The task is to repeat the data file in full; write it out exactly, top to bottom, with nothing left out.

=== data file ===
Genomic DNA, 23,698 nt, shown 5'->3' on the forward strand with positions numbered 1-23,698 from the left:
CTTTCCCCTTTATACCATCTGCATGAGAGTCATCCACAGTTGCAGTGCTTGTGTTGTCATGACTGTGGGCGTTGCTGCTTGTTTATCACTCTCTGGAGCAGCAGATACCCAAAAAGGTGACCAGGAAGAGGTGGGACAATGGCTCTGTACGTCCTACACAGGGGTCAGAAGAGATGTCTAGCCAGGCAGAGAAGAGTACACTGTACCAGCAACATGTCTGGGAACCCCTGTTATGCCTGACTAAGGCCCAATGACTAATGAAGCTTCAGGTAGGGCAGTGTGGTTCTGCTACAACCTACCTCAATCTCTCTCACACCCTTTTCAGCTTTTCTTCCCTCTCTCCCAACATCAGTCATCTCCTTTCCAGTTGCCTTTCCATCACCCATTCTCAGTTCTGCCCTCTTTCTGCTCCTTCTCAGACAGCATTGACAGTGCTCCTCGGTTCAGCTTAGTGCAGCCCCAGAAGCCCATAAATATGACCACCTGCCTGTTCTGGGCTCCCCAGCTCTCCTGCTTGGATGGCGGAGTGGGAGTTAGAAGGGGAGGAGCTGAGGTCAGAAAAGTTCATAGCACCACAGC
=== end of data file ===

Genomic DNA, 23,698 nt, shown 5'->3' on the forward strand with positions numbered 1-23,698 from the left:
CTTTCCCCTTTATACCATCTGCATGAGAGTCATCCACAGTTGCAGTGCTTGTGTTGTCATGACTGTGGGCGTTGCTGCTTGTTTATCACTCTCTGGAGCAGCAGATACCCAAAAAGGTGACCAGGAAGAGGTGGGACAATGGCTCTGTACGTCCTACACAGGGGTCAGAAGAGATGTCTAGCCAGGCAGAGAAGAGTACACTGTACCAGCAACATGTCTGGGAACCCCTGTTATGCCTGACTAAGGCCCAATGACTAATGAAGCTTCAGGTAGGGCAGTGTGGTTCTGCTACAACCTACCTCAATCTCTCTCACACCCTTTTCAGCTTTTCTTCCCTCTCTCCCAACATCAGTCATCTCCTTTCCAGTTGCCTTTCCATCACCCATTCTCAGTTCTGCCCTCTTTCTGCTCCTTCTCAGACAGCATTGACAGTGCTCCTCGGTTCAGCTTAGTGCAGCCCCAGAAGCCCATAAATATGACCACCTGCCTGTTCTGGGCTCCCCAGCTCTCCTGCTTGGATGGCGGAGTGGGAGTTAGAAGGGGAGGAGCTGAGGTCAGAAAAGTTCATAGCACCACAGC